• Tool Time: On yarn weight and gauge.

First off, forgive the photo-less post. Hopefully the astounding usefulness of the content will make up for it (it has been a pretty crazy few weeks).

Okay, so this is a post I have been meaning to write for a while now. A really common source of confusion, especially when substituting yarn for the recommended in a project is not being familiar with yarn weight terminology. Let’s cover the basics, shall we?

From finest to heaviest…

Cobweb/gossamer: The finest of yarns, not very commonly found in stores (I don’t think we even carry anything at the moment that would qualify – maybe one of the more unique Habu yarns). The most common use that comes to mind is Shetland Wedding Ring Shawls where the shawl is so fine that it can be pulled through a wedding ring by its corner. I don’t know what gauge this would correspond to, and I can’t think of any case where gauge would be checked except in a lace pattern.

Lace/Mohair: The standard for most lace shawls that you’ll come across these days. Often listed as a gauge of 32+ sts/4″ (needle size will vary greatly), this is usually not terribly important – typically gauge would be measured in pattern, not in stockinette. Fine mohairs such as Rowan Kidsilk Haze are often classified as lace weight, but there are heavier mohairs out there.

Fingering: Also called sock or 4-ply, this weight of yarn is often used for socks, but also shawls, and many other items. Typically the lightest weight yarn that is knit into a solid fabric that will produce any substantial body. Gauge is approximately 28sts/4″ on a 2.00 to 3.00mm needle.

Sport: A relatively uncommon weight of yarn, most often listed as a gauge of 24-26sts/4″ on a 3.5-4.5mm needle. “Baby” or “3-ply” yarns are both somewhat outdated terms that are still used by some sources and correspond to 25sts/4″.

DK: The lightest of the mid-weight yarns, DK or double-knitting yarn (different from the double knitting technique) knits up at 22sts/4″ on a 4.0mm or so needle.

Worsted: Somewhat less common than DK or aran weight yarn, worsted weight knits to 20sts/4″ on 4.0-5.0mm needles. Standard, mid-weight.

Aran: Starting to get into the heavier yarns, aran weight yarn ranges from 18 to 16sts/4″ on a 5.0-5.5mm needle. Sweaters, pillows, scarves, blankets, anything with a good degree of body to it. Starting to make a noticeably heavier fabric.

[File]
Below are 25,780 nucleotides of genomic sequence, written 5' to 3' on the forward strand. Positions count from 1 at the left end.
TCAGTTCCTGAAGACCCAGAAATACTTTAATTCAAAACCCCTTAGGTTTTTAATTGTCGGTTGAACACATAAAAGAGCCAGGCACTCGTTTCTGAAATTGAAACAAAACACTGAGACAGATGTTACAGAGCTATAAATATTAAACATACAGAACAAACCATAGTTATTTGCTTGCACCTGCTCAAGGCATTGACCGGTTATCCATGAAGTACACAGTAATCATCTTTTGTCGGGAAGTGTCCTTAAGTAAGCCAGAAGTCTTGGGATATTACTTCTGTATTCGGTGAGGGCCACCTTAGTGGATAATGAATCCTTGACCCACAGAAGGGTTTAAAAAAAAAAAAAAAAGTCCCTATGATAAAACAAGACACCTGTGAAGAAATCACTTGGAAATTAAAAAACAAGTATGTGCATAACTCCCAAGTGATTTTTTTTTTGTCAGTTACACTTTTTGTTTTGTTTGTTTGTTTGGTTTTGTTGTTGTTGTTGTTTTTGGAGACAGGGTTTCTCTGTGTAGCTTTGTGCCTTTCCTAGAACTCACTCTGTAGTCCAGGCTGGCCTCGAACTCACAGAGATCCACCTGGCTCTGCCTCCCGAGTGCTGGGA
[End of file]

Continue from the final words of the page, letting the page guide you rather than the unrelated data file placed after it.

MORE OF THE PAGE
Chunky: Definitely getting into the heavy stuff now. 14-12 sts/4″ on a 6.0mm or heavier needle. Generally the heaviest I would recommend for sweaters, but still somewhat versatile.

Bulky: 10-8sts/4″ on at least an 8mm needle. In my mind, a bit much for garments, but very popular for quick accessories.

Super Bulky: Anything heavier than bulky. We are talking super ropey, big yarn here. Heavy, very warm, knits up quickly, but often impractical due to the bulk and weight.

Oh, and here’s a really fun fact to wrap up. If you want to know the weight of a yarn held double, multiply the gauge by 0.7 (or, 70%). So for example, if a worsted weight yarn is held double-stranded, it will knit up to approximately 14sts/4″ because 20×0.7=14 (on a larger needle – typically the needle recommended for yarn of the new, heavier gauge).

That’s only half the fun though… What if we want to hold two DIFFERENT yarns together? Let’s say we have a DK weight yarn and a fingering weight yarn. We add the gauges, average, and multiple by 70%. So, ((22+28)/2)x0.7 = 17.5 (or, very close to aran weight). This is maybe scary math for some people, but we can help you out with it in store, and it really is a very very powerful tool for taking control of your knitting.

2 Responses to “Tool Time: On yarn weight and gauge.”

  1. Trina-Lea Briggs says:

    Thank you…
    Great info…although my eyes did glaze over with the math! ;-)

  2. Sandra says:

    Thanks,as some one who grew up in UK and still uses the same patterns this really helps
    I have been looking at Wedding ring shawls but turns out I would be using lace not cobweb weight